A class-action suit has been filed seeking potentially as much as $16 million in damages for a data security breach involving the encrypted, but still vulnerable, electronic medical records of patients at the UCLA Health System.
Suit against UCLA Health System filed for breach
The suit, filed in Los Angeles County Court against the regents of the university, doing business as UCLA Health System, lists one named plaintiff, Ani Oganyan, a patient at the Ronald Reagan UCLA Medical Center on multiple visits between April and June 2011.
According to the 10-page complaint, on Sept. 6, 2011, an external hard drive storing the records of Oganyan and about 16,000 other patients who are part of the class was stolen during a home invasion at the residence of a physician working with the UCLA Faculty Group.
The records spanned from July 2007 to July 2011, the compliant said, and “the encryption passwords necessary to unscramble the medical informant (were) stolen during the home invasion as well.” Neither the hard drive nor the passwords have been recovered, the suit says.
A public statement by the health system reporting the breach in November said records of 16,288 patients were involved and the password “was written on a piece of paper near the hard drive and cannot be located.”
The records contained the patients' names, dates of birth, addresses, medical record numbers and “medical record information,” the UCLA statement said.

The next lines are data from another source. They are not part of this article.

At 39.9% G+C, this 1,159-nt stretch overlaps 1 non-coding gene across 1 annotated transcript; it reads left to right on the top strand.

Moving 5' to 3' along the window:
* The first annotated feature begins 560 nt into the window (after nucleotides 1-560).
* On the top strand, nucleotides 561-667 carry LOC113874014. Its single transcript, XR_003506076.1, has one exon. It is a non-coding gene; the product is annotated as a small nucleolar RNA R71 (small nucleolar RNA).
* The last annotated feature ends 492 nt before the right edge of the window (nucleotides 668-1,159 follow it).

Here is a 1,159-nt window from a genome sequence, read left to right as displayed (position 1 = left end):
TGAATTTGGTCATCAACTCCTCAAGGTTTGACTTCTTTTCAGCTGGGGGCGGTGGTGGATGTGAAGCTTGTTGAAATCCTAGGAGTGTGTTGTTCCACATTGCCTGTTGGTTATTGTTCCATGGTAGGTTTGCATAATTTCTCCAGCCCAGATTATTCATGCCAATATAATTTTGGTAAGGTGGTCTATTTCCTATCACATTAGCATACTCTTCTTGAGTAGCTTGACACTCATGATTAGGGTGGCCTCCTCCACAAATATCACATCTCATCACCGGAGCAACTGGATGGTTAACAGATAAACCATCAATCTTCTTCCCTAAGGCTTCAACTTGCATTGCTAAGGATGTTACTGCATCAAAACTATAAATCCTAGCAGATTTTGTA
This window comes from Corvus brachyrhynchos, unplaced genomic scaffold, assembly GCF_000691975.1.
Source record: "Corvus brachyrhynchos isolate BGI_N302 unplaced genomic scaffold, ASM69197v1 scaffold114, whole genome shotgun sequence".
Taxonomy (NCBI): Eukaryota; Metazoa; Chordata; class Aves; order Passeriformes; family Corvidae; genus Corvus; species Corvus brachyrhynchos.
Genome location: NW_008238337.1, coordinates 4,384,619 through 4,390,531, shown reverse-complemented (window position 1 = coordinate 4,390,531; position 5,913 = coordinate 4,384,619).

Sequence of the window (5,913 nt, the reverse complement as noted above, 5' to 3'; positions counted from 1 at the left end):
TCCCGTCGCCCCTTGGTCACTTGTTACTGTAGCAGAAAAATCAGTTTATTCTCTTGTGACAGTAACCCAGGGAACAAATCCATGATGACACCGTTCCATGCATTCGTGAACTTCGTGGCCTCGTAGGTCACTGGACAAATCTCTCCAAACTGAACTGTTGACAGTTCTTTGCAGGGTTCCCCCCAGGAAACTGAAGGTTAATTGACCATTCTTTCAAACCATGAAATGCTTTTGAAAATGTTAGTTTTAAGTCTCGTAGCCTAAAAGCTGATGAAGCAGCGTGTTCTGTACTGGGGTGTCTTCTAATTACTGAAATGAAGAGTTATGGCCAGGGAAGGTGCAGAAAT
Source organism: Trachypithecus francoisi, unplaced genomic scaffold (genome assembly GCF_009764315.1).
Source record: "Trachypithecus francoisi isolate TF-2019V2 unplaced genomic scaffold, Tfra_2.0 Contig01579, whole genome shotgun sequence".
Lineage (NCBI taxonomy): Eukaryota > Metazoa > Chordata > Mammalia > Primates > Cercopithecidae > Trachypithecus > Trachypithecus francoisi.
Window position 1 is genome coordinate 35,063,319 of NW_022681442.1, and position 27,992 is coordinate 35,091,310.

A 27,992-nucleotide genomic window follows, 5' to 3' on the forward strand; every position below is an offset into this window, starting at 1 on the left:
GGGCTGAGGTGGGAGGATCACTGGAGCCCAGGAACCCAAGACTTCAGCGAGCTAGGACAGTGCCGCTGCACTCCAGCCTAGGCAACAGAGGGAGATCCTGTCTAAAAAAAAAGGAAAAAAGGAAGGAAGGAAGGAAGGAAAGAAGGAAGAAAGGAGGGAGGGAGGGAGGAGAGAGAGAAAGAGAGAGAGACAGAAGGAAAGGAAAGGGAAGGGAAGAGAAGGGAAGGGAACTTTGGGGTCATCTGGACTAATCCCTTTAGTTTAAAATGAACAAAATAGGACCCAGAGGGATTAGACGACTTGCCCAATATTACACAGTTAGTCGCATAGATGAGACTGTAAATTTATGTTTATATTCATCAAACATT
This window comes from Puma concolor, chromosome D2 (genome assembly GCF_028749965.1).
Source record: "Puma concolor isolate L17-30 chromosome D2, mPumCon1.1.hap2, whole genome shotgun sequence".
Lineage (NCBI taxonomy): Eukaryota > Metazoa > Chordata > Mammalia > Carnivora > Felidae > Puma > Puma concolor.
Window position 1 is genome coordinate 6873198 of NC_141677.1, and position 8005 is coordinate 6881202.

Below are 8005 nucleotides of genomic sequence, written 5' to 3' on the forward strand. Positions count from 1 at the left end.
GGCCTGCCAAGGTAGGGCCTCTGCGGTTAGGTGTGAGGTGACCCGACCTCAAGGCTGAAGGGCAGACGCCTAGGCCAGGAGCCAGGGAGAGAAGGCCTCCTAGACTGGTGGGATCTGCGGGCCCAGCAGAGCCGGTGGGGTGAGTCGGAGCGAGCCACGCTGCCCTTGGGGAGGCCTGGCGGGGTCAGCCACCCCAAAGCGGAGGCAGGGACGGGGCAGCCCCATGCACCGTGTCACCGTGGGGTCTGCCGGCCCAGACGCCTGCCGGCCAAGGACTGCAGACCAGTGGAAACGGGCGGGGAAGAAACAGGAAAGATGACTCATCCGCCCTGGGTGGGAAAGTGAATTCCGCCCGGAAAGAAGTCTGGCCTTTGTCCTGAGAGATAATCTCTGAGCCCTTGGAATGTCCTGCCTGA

The complaint alleges the UCLA Health System violated the California Confidentiality of Medical Information Act, which bars healthcare providers from disclosing patient medical information without written authorization, as well as “its legal duty to protect the confidentiality of such information when it lost possession of the hard drive and encryption passwords.”
The suit seeks statutory damages under the California law of $1,000 per class member, any general, special and consequential damages “according to proof,” interest, attorneys' fees and costs and any further the relief the court deems proper. The Los Angeles law firm of Kabateck Brown Kellner is representing the plaintiffs.
In July, the UCLA system announced it had entered into a settlement agreement, including a $865,000 payment, with the Office for Civil Rights at HHS over alleged federal privacy and security rule violations between 2005 and January 2008.
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